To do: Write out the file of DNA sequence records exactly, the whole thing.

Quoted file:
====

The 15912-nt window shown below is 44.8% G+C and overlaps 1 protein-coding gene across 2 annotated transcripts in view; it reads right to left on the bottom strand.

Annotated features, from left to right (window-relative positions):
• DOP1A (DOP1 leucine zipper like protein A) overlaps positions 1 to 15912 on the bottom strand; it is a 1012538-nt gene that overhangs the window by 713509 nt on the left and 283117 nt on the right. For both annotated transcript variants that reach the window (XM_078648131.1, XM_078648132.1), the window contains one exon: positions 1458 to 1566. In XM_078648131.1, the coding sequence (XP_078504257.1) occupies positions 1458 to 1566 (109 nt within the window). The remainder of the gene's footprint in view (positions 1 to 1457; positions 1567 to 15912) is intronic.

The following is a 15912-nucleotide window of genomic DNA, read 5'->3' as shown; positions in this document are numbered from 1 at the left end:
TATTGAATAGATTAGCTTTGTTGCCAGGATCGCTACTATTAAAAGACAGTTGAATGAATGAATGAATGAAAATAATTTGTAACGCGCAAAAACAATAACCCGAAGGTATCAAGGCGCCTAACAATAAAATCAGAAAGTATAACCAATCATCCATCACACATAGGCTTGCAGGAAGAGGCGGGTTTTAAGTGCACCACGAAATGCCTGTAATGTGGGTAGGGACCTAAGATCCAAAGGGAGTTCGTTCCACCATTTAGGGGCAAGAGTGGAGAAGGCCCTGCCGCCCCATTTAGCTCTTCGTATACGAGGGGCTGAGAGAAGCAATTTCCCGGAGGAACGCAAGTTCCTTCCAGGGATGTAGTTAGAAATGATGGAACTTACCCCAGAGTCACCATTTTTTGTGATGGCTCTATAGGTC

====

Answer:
The 15912-nt window shown below is 44.8% G+C and overlaps 1 protein-coding gene across 2 annotated transcripts in view; it reads right to left on the bottom strand.

Annotated features, from left to right (window-relative positions):
• DOP1A (DOP1 leucine zipper like protein A) overlaps positions 1 to 15912 on the bottom strand; it is a 1012538-nt gene that overhangs the window by 713509 nt on the left and 283117 nt on the right. For both annotated transcript variants that reach the window (XM_078648131.1, XM_078648132.1), the window contains one exon: positions 1458 to 1566. In XM_078648131.1, the coding sequence (XP_078504257.1) occupies positions 1458 to 1566 (109 nt within the window). The remainder of the gene's footprint in view (positions 1 to 1457; positions 1567 to 15912) is intronic.

The following is a 15912-nucleotide window of genomic DNA, read 5'->3' as shown; positions in this document are numbered from 1 at the left end:
TATTGAATAGATTAGCTTTGTTGCCAGGATCGCTACTATTAAAAGACAGTTGAATGAATGAATGAATGAAAATAATTTGTAACGCGCAAAAACAATAACCCGAAGGTATCAAGGCGCCTAACAATAAAATCAGAAAGTATAACCAATCATCCATCACACATAGGCTTGCAGGAAGAGGCGGGTTTTAAGTGCACCACGAAATGCCTGTAATGTGGGTAGGGACCTAAGATCCAAAGGGAGTTCGTTCCACCATTTAGGGGCAAGAGTGGAGAAGGCCCTGCCGCCCCATTTAGCTCTTCGTATACGAGGGGCTGAGAGAAGCAATTTCCCGGAGGAACGCAAGTTCCTTCCAGGGATGTAGTTAGAAATGATGGAACTTACCCCAGAGTCACCATTTTTTGTGATGGCTCTATAGGTC